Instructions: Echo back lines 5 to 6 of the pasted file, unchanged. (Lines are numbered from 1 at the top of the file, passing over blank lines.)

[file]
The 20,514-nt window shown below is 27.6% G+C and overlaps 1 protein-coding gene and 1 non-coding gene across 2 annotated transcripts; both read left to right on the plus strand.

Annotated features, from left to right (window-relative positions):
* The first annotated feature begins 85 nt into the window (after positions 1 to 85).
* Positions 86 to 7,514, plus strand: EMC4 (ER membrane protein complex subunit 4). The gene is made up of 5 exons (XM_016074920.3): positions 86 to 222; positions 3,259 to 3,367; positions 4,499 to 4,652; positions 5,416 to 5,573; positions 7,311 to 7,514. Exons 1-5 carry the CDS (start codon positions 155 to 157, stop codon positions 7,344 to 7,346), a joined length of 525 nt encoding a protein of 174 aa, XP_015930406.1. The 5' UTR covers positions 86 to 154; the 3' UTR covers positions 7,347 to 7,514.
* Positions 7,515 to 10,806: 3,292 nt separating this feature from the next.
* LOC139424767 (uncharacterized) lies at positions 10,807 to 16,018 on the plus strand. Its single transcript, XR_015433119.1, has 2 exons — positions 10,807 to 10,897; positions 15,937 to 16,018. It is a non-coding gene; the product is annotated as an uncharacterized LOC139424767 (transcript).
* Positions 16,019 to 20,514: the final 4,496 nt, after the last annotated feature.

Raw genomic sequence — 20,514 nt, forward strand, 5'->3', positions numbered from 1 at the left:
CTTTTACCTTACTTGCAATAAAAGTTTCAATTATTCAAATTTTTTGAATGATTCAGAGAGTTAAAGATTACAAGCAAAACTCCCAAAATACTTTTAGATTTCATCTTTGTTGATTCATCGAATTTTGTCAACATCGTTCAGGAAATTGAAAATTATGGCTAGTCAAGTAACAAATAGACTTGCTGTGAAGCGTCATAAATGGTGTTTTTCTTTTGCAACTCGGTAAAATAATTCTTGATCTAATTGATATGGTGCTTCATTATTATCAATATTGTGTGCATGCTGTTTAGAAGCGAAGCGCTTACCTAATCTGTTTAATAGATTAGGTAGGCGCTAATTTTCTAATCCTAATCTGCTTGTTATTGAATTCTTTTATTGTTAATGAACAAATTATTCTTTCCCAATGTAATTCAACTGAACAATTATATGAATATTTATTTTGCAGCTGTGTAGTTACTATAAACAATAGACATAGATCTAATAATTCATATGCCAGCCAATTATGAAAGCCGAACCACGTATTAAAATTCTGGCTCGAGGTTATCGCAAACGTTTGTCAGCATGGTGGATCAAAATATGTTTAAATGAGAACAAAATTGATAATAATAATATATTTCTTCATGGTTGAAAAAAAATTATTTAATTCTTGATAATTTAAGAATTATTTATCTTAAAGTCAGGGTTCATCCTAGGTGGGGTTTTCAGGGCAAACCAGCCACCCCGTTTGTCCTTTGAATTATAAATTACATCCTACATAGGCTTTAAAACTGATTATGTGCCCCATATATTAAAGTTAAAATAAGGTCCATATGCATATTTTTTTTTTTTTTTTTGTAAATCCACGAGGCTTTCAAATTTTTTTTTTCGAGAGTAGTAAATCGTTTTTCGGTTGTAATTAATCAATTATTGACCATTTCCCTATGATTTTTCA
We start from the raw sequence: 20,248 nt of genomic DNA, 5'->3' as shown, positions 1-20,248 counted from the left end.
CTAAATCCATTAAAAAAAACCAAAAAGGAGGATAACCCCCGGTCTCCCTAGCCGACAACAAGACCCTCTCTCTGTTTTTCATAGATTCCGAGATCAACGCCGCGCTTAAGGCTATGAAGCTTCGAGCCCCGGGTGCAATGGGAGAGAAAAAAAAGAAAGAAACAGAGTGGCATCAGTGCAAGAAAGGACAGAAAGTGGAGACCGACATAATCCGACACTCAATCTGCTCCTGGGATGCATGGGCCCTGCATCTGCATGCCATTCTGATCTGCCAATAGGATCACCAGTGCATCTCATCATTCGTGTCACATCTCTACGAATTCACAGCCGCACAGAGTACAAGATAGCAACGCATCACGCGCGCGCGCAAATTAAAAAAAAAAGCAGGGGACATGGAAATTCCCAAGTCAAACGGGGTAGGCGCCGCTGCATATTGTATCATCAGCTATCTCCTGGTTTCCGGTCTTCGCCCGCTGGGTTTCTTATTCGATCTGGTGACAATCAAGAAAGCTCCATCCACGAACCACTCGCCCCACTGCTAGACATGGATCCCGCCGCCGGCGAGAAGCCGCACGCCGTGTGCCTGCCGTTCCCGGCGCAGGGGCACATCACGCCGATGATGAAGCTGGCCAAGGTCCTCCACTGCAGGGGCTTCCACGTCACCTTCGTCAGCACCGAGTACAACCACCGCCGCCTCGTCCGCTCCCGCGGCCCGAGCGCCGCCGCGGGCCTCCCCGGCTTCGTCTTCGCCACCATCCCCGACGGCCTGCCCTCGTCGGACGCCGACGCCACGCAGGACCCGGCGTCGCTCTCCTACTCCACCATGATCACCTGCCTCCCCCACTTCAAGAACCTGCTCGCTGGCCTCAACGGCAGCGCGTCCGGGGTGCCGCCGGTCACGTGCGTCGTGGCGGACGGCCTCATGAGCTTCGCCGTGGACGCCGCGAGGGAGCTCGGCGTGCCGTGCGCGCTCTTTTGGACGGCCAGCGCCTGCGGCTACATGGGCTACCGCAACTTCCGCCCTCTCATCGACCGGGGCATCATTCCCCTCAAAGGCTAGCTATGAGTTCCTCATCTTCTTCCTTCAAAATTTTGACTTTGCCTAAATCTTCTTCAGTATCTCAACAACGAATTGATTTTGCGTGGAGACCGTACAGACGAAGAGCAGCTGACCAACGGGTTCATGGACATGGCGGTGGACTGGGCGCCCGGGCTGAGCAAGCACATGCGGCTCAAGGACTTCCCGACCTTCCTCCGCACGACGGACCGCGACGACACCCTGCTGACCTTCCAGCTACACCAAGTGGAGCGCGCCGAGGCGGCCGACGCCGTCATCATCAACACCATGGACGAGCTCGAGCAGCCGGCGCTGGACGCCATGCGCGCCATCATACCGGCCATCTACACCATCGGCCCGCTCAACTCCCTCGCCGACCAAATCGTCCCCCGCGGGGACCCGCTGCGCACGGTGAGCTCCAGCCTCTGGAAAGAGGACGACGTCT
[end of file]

* Positions 7,515 to 10,806: 3,292 nt separating this feature from the next.
* LOC139424767 (uncharacterized) lies at positions 10,807 to 16,018 on the plus strand. Its single transcript, XR_015433119.1, has 2 exons — positions 10,807 to 10,897; positions 15,937 to 16,018. It is a non-coding gene; the product is annotated as an uncharacterized LOC139424767 (transcript).